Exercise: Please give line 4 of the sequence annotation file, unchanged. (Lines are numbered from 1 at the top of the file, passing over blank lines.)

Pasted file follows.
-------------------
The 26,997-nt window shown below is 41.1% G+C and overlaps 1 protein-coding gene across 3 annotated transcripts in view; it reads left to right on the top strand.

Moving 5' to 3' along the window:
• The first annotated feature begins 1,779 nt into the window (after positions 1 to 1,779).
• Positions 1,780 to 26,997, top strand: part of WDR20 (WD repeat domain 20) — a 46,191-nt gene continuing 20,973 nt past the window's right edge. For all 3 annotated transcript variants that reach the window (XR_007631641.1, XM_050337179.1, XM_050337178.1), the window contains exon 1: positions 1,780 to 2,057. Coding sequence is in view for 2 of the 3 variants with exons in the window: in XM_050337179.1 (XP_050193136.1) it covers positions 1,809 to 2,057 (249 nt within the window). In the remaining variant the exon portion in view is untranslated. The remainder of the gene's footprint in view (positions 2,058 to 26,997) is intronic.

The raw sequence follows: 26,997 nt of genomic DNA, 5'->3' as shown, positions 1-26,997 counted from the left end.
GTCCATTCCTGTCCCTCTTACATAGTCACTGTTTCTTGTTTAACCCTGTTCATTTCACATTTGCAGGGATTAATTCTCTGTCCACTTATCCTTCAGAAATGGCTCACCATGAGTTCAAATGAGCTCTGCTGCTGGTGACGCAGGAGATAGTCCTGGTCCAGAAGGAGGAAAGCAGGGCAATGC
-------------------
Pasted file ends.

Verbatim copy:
• Positions 1,780 to 26,997, top strand: part of WDR20 (WD repeat domain 20) — a 46,191-nt gene continuing 20,973 nt past the window's right edge. For all 3 annotated transcript variants that reach the window (XR_007631641.1, XM_050337179.1, XM_050337178.1), the window contains exon 1: positions 1,780 to 2,057. Coding sequence is in view for 2 of the 3 variants with exons in the window: in XM_050337179.1 (XP_050193136.1) it covers positions 1,809 to 2,057 (249 nt within the window). In the remaining variant the exon portion in view is untranslated. The remainder of the gene's footprint in view (positions 2,058 to 26,997) is intronic.